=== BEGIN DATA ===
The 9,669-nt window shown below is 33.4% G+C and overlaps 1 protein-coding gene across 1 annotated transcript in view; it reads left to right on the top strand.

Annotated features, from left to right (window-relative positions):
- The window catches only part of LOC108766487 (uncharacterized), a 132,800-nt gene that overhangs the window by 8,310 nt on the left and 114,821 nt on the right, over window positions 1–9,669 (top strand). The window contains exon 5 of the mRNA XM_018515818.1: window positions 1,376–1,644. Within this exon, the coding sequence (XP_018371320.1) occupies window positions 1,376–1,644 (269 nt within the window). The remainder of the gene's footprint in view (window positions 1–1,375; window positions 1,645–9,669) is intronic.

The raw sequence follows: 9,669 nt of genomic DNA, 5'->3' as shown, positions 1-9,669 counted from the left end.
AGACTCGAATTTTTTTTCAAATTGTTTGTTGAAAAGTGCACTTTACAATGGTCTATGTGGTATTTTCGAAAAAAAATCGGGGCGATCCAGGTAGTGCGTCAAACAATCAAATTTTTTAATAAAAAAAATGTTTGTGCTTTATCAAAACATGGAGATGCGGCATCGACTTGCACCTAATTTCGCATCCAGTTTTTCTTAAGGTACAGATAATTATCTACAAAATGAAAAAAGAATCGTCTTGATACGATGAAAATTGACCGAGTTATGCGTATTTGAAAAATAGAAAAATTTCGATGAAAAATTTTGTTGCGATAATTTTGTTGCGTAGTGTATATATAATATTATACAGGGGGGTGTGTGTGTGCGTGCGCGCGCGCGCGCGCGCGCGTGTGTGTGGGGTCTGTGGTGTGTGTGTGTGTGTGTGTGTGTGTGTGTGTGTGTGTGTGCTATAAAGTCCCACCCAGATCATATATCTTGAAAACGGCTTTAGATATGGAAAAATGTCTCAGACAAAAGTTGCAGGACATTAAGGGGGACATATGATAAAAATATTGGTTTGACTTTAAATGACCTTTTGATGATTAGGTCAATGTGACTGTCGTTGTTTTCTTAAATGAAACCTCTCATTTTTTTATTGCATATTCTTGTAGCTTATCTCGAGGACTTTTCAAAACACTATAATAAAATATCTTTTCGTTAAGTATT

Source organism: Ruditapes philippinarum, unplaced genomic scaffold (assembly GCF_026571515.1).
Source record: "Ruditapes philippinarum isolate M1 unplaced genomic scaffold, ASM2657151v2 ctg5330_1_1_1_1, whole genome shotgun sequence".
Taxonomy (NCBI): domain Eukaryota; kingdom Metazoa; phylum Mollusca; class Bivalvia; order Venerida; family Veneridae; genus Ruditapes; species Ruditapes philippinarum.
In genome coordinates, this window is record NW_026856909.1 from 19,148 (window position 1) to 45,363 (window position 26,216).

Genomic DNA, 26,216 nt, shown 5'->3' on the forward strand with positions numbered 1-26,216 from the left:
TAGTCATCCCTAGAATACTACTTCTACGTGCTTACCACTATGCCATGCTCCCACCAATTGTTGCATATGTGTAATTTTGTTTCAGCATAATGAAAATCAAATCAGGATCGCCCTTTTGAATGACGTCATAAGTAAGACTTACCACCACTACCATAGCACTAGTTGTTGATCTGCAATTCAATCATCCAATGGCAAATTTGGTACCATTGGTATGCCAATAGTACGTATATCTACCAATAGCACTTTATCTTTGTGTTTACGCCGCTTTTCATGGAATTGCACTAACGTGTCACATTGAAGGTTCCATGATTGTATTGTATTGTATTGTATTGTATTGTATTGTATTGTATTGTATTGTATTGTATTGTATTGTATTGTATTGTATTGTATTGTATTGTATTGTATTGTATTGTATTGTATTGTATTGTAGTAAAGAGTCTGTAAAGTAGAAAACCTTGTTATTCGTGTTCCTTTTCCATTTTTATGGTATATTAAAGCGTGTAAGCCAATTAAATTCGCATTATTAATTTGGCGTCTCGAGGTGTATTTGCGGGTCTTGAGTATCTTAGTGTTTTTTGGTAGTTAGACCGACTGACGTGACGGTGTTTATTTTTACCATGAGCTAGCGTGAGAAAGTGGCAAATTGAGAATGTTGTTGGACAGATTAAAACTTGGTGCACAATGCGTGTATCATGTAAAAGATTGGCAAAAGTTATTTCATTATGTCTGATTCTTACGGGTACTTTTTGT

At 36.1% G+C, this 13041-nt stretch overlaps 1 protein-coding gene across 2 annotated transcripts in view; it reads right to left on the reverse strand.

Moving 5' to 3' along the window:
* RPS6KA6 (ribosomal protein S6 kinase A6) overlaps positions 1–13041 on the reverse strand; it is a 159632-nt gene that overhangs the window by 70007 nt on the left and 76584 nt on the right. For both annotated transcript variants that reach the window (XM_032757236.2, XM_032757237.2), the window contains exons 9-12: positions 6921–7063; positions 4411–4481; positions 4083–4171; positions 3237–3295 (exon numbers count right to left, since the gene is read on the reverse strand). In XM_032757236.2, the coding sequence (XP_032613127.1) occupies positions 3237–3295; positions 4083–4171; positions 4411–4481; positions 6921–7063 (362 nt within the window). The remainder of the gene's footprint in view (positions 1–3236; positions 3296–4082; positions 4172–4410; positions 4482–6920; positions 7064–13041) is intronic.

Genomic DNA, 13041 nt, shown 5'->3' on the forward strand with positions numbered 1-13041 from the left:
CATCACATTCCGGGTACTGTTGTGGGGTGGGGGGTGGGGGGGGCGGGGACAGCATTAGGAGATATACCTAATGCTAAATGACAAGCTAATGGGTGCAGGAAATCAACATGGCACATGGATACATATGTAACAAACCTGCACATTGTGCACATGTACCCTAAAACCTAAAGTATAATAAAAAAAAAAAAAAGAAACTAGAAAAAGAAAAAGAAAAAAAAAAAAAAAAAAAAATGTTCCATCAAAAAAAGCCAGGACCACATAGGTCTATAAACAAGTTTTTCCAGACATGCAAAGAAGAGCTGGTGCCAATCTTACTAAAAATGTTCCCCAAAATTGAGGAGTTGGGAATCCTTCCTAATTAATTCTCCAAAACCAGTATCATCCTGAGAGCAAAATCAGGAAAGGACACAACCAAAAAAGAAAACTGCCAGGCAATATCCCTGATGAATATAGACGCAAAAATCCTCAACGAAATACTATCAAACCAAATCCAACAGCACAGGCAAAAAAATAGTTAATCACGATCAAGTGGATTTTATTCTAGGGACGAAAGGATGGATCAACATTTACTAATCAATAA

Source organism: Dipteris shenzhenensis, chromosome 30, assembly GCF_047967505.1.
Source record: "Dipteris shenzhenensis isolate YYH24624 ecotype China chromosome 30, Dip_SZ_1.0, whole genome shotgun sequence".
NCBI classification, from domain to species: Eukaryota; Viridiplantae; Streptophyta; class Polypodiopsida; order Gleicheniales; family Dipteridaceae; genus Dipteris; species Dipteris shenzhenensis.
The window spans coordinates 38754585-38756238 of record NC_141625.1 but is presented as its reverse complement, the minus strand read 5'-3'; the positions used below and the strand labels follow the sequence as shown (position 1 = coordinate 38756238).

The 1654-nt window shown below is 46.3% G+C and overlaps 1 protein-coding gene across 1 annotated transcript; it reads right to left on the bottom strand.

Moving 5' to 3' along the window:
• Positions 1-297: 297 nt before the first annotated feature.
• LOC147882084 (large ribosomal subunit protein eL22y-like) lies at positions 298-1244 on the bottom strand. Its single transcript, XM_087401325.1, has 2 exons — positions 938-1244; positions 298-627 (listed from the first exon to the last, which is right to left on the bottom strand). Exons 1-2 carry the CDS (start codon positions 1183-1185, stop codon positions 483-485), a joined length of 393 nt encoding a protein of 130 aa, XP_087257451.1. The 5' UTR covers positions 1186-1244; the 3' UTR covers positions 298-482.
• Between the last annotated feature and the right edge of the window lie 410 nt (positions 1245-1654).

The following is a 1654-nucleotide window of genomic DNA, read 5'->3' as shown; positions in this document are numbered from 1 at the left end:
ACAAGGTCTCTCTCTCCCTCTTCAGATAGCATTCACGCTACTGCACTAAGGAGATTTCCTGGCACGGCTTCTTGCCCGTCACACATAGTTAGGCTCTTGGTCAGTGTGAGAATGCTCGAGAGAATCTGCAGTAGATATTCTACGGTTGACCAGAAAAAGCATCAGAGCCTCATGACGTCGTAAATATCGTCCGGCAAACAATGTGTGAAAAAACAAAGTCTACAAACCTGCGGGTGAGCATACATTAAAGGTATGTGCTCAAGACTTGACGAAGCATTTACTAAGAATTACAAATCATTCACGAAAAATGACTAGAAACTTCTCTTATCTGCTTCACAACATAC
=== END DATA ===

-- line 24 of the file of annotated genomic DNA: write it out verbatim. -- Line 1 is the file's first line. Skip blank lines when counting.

• LOC147882084 (large ribosomal subunit protein eL22y-like) lies at positions 298-1244 on the bottom strand. Its single transcript, XM_087401325.1, has 2 exons — positions 938-1244; positions 298-627 (listed from the first exon to the last, which is right to left on the bottom strand). Exons 1-2 carry the CDS (start codon positions 1183-1185, stop codon positions 483-485), a joined length of 393 nt encoding a protein of 130 aa, XP_087257451.1. The 5' UTR covers positions 1186-1244; the 3' UTR covers positions 298-482.